The key to a proper fit for keyways

Selecting the proper size keyway is determined by the shaft size. Sometimes you can put a square peg in a round hole.

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Did you ever have someone tell you that you cannot fit a square peg into a round hole? This common phrase is misleading because it details the dimensions of neither the peg nor the hole. Clearly if the peg is 1-inch square and the hole is 4 inches in diameter, then the peg will easily fit in the hole, albeit useless. However, if that same peg was 25 mm square with a tolerance 0/-0.01mm on each side and the hole was Ø25mm with a tolerance of +0.01/0mm, it would slide in easily and grab the hole at the corners.

In October’s column, I mentioned the typical tolerance for keyways. Table 1 details the appropriate key slot and key sizes for various metric bores. Please note that the key sizes in parentheses are older sizes that are no longer commonly used.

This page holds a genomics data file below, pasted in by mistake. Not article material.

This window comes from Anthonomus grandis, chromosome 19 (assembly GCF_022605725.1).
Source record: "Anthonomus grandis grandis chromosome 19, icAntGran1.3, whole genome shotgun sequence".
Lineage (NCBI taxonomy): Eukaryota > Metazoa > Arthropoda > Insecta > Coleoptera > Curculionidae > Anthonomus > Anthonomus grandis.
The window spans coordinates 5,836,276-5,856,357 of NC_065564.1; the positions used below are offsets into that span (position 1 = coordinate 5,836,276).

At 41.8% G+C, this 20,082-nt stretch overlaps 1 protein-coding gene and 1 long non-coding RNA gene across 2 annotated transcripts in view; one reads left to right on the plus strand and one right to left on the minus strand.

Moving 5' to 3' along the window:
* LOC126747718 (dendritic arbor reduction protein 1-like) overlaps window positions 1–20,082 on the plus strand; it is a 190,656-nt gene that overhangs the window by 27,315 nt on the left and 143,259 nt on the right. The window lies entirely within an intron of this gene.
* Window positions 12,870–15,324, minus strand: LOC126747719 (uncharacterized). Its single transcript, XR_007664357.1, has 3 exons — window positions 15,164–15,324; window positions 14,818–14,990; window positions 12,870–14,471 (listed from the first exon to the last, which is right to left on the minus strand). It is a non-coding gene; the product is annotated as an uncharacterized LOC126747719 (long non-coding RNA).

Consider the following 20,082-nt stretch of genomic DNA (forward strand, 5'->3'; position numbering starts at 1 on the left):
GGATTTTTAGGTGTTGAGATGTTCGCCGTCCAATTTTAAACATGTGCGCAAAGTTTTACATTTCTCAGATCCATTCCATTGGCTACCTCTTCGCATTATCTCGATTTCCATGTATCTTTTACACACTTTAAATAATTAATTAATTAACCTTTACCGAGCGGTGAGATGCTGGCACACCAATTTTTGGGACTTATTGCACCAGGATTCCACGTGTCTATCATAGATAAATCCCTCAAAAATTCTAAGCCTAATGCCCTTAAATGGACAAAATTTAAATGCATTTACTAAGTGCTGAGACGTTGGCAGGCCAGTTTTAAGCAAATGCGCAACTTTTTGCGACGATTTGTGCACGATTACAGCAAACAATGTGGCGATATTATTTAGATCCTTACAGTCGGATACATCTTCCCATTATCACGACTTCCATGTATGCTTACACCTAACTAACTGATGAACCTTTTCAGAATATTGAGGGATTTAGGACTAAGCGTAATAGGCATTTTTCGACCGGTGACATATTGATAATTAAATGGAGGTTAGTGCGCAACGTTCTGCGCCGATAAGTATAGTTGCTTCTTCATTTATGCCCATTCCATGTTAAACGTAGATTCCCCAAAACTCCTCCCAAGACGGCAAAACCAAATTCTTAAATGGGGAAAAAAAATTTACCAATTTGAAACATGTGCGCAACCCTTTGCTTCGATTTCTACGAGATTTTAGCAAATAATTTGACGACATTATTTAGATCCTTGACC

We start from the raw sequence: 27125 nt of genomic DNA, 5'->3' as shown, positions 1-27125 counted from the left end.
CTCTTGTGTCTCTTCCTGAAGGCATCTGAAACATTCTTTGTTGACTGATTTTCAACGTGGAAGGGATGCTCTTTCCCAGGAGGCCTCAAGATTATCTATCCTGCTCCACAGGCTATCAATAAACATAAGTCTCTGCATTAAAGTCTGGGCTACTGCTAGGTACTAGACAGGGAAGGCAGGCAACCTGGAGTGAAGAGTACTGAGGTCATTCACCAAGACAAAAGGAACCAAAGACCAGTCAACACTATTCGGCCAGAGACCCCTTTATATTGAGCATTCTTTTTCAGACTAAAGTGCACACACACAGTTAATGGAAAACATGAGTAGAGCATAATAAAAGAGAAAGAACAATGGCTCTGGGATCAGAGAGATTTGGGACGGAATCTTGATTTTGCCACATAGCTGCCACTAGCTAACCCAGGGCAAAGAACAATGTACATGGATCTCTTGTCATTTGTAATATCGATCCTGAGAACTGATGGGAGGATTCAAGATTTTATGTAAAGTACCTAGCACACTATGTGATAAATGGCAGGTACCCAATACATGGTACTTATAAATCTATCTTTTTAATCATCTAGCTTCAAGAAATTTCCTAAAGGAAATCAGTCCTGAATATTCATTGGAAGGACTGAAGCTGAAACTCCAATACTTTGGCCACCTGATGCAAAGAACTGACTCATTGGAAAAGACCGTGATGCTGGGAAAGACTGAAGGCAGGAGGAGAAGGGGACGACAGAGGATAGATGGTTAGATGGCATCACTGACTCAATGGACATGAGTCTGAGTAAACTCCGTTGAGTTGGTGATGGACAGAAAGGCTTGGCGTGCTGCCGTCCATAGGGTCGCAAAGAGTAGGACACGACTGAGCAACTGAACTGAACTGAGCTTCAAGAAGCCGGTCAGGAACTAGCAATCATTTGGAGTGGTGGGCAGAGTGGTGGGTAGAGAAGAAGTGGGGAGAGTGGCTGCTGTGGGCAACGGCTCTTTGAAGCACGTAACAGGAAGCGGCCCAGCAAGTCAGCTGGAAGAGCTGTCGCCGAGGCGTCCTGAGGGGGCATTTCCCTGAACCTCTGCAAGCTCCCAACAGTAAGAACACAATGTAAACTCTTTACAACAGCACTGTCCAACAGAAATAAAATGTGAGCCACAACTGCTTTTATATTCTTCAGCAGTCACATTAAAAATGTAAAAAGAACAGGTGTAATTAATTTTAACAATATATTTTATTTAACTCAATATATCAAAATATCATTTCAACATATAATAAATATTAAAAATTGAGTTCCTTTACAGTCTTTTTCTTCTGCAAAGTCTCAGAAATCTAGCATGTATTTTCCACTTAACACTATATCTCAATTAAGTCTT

As noted above, when selecting a keyway tolerance, there are two common selections in the metric system. The first is Js9. This is a +/- band clearance; the value of the tolerance is equally oversized or undersized. The second is a P9 tolerance. This is an undersized clearance. The advantage of the Js9 tolerance is that the key can be inserted and the gear manipulated without much difficulty. Whereas the P9 tolerance is a press fit tolerance. Once the key is inserted into the keyway, it is not going to move.

For those engineers who wish to put a square peg in a round hole, please consider the following:

A square consists of four angles, each being 90 degrees. Therefore, there are 360 degrees in a square.

There are 360 degrees in a circle. Therefore, a square is a circle?

Table 1: Flat keys and keyways

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Brian Dengel
is general manager of KHK USA Inc, a subsidiary of Kohara Gear Industry with a 24-year history of working in the industrial automation industry. He is skilled in assisting engineers with the selection of power-transmission components for use in industrial equipment and automation. Dengel is a member of PTDA and designated as an intern engineer by the state of New York. He is a graduate of Hofstra University with a Bachelor’s of Science in Structural Engineering.